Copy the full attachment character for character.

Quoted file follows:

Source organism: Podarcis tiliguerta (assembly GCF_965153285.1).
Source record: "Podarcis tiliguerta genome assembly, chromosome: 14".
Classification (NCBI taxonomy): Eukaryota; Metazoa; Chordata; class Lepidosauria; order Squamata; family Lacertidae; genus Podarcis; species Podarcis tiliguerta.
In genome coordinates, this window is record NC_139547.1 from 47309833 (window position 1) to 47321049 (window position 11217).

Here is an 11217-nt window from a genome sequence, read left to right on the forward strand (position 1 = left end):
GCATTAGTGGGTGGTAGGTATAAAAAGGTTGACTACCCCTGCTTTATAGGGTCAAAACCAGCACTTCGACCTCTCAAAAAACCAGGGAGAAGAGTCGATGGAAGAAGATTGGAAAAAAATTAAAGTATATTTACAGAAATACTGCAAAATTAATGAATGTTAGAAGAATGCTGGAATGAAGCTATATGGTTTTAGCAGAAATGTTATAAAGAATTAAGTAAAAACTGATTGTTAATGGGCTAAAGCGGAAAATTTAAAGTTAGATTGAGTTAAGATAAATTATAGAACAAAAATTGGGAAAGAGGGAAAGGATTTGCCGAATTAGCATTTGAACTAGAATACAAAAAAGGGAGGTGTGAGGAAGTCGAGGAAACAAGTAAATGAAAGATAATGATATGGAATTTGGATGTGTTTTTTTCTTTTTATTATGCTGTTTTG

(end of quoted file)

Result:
Source organism: Podarcis tiliguerta (assembly GCF_965153285.1).
Source record: "Podarcis tiliguerta genome assembly, chromosome: 14".
Classification (NCBI taxonomy): Eukaryota; Metazoa; Chordata; class Lepidosauria; order Squamata; family Lacertidae; genus Podarcis; species Podarcis tiliguerta.
In genome coordinates, this window is record NC_139547.1 from 47309833 (window position 1) to 47321049 (window position 11217).

Here is an 11217-nt window from a genome sequence, read left to right on the forward strand (position 1 = left end):
GCATTAGTGGGTGGTAGGTATAAAAAGGTTGACTACCCCTGCTTTATAGGGTCAAAACCAGCACTTCGACCTCTCAAAAAACCAGGGAGAAGAGTCGATGGAAGAAGATTGGAAAAAAATTAAAGTATATTTACAGAAATACTGCAAAATTAATGAATGTTAGAAGAATGCTGGAATGAAGCTATATGGTTTTAGCAGAAATGTTATAAAGAATTAAGTAAAAACTGATTGTTAATGGGCTAAAGCGGAAAATTTAAAGTTAGATTGAGTTAAGATAAATTATAGAACAAAAATTGGGAAAGAGGGAAAGGATTTGCCGAATTAGCATTTGAACTAGAATACAAAAAAGGGAGGTGTGAGGAAGTCGAGGAAACAAGTAAATGAAAGATAATGATATGGAATTTGGATGTGTTTTTTTCTTTTTATTATGCTGTTTTG